Stan and Ollie’s arch nemesis James Finnalyson is also planted in the town as the opportunistic bar proprietor who looks to snatch away the deed to a mine that our intrepid yet idiotic heroes are meant to bestow upon the meek Mary Roberts. The ornery Irishman’s raised eyebrow shtick is in constant demand as he gets thwarted by Laurel and Hardy’s bungling at nearly every turn.  Although they still find time to make an utter shambles of the whole situation, getting chased out of town only to sneak back in to get the deed back so it can be delivered to its rightful owner.

Over the course of an hour, we get the joys of watching our two heroes do the oddest choreographed dance routine you’ve ever seen, seeing Stan eat a bowler hat, and having Ollie get synched up to a second story landing with the most disastrous results involving a pack mule. Any chance at a stealthy entrance goes out the window in a matter of seconds. That and the fact that they’re theme song tips everyone in the audience that trouble is afoot. Because there’s no pair that can make a fine mess of things as beautifully wonderfully chaotic as Laurel & Hardy. They’re imbeciles of the highest order and subsequently eternally endearing. Bless their souls.

4/5 Stars

Our Relations (1936)

405a7-l26h_our_relations_1936How can you get sick of Laurel & Hardy? Maybe it’s possible, but I always enjoy coming back to them, because they are easy on the eyes and the mind. They have the mayhem of The Marx Brothers or The Three Stooges, but they remain, perhaps, even more endearing more often than not. They may not be as witty as Groucho or as belligerent as Moe and his crew, but they have heart and every “fine mess” that they get into is usually a pleasure to watch.

Our Relations is another one of their short features and it borrows its main plot device from the long overused identical twin trope. We have undoubtedly seen it countless times on many a movie and most definitely a TV show. But before I harp on them too much, I will give them some slack because it was the 1930s, not 2014. That being said, the confusions and mix-ups that occur as a result of this situation are a segue to some fun comedy.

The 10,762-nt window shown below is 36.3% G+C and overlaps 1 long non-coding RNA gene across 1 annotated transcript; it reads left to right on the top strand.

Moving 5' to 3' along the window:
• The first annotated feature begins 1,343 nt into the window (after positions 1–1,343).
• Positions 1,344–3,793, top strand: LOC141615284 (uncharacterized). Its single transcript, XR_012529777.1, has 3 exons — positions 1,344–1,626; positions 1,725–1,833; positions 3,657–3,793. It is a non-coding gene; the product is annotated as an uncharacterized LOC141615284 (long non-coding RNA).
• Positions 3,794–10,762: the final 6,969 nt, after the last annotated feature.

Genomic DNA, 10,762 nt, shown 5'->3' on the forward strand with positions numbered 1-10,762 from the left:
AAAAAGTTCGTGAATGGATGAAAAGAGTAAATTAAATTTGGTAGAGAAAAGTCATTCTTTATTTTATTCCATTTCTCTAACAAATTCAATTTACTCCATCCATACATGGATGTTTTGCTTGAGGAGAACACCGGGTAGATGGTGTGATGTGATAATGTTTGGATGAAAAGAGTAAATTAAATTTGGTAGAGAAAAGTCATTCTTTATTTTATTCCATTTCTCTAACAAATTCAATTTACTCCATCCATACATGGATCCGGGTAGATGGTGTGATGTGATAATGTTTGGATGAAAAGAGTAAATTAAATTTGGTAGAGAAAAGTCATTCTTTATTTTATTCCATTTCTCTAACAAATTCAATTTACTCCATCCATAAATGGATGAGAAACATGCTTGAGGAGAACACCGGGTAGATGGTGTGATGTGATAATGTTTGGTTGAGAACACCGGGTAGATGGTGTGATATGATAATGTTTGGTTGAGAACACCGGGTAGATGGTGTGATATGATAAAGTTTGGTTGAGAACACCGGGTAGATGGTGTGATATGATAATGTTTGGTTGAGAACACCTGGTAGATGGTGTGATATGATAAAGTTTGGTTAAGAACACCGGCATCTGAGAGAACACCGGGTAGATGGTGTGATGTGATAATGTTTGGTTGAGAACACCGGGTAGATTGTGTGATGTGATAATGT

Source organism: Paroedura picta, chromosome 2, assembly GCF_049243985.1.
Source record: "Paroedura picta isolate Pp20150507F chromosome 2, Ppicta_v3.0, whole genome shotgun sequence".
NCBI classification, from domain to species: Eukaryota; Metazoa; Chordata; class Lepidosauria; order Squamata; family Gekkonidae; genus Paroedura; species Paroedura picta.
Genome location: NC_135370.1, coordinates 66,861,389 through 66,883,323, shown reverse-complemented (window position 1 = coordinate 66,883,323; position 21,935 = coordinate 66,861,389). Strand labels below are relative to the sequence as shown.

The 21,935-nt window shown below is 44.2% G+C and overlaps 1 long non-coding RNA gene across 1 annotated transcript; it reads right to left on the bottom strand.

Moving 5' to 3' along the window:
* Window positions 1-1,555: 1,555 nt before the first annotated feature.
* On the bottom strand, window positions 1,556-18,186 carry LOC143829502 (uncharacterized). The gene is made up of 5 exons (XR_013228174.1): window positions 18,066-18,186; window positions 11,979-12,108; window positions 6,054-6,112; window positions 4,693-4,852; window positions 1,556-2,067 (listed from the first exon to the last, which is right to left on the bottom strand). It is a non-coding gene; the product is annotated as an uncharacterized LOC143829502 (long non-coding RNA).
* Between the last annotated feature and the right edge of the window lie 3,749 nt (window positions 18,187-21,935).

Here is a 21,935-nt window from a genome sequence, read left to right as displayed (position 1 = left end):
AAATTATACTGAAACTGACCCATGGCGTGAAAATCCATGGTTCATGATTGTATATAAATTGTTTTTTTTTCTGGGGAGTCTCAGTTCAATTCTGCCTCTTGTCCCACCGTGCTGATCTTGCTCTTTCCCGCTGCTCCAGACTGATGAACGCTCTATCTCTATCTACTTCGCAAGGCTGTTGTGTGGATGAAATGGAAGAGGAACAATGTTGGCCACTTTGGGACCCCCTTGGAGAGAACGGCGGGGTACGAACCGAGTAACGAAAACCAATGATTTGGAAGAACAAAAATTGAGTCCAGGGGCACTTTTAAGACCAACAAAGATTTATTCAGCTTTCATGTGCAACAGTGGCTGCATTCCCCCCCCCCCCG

The story begins with a strangely well to do Ollie and Stan having a nice time with their wives. It is their two seafaring twins who cause trouble at a bar and hold onto an invaluable ring. They get more than they bargain for having to navigate two angry wives, two angry girls, an angry waiter, an angry sailor, some angry gangsters and the always miffed James Finlayson. Notice I didn’t specify which pair of twins, because each set has their share of grief.

It gets difficult telling them apart after a while as they keep playing “the shell game” and our only cues are their ties and some theme music that tips us off.  Most definitely this is a fun romp with our two…four heroes. The facial expressions of Stan Laurel always crack me up (including his sniveling), and Ollie is forever a klutz with the help of his bumbling buddy.